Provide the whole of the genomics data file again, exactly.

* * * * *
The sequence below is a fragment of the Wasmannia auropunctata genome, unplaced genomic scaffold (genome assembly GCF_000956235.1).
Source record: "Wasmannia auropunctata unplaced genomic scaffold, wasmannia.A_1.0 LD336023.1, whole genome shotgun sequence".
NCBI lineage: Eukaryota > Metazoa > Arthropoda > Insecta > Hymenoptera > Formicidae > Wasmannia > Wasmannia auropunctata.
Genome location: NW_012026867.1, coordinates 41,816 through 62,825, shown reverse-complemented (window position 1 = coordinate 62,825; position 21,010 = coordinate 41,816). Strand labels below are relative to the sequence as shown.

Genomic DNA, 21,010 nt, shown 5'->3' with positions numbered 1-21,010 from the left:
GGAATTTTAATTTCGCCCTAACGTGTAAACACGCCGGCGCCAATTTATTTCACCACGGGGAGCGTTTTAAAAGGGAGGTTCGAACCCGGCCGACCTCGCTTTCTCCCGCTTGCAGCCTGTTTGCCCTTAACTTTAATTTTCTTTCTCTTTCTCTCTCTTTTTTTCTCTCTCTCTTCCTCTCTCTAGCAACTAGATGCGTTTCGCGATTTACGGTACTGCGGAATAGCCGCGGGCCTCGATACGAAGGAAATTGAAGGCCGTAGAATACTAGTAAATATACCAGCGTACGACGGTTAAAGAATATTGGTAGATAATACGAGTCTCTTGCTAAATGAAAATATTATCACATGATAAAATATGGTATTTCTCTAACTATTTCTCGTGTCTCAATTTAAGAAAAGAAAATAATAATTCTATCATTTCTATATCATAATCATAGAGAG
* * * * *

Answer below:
The sequence below is a fragment of the Wasmannia auropunctata genome, unplaced genomic scaffold (genome assembly GCF_000956235.1).
Source record: "Wasmannia auropunctata unplaced genomic scaffold, wasmannia.A_1.0 LD336023.1, whole genome shotgun sequence".
NCBI lineage: Eukaryota > Metazoa > Arthropoda > Insecta > Hymenoptera > Formicidae > Wasmannia > Wasmannia auropunctata.
Genome location: NW_012026867.1, coordinates 41,816 through 62,825, shown reverse-complemented (window position 1 = coordinate 62,825; position 21,010 = coordinate 41,816). Strand labels below are relative to the sequence as shown.

Genomic DNA, 21,010 nt, shown 5'->3' with positions numbered 1-21,010 from the left:
GGAATTTTAATTTCGCCCTAACGTGTAAACACGCCGGCGCCAATTTATTTCACCACGGGGAGCGTTTTAAAAGGGAGGTTCGAACCCGGCCGACCTCGCTTTCTCCCGCTTGCAGCCTGTTTGCCCTTAACTTTAATTTTCTTTCTCTTTCTCTCTCTTTTTTTCTCTCTCTCTTCCTCTCTCTAGCAACTAGATGCGTTTCGCGATTTACGGTACTGCGGAATAGCCGCGGGCCTCGATACGAAGGAAATTGAAGGCCGTAGAATACTAGTAAATATACCAGCGTACGACGGTTAAAGAATATTGGTAGATAATACGAGTCTCTTGCTAAATGAAAATATTATCACATGATAAAATATGGTATTTCTCTAACTATTTCTCGTGTCTCAATTTAAGAAAAGAAAATAATAATTCTATCATTTCTATATCATAATCATAGAGAG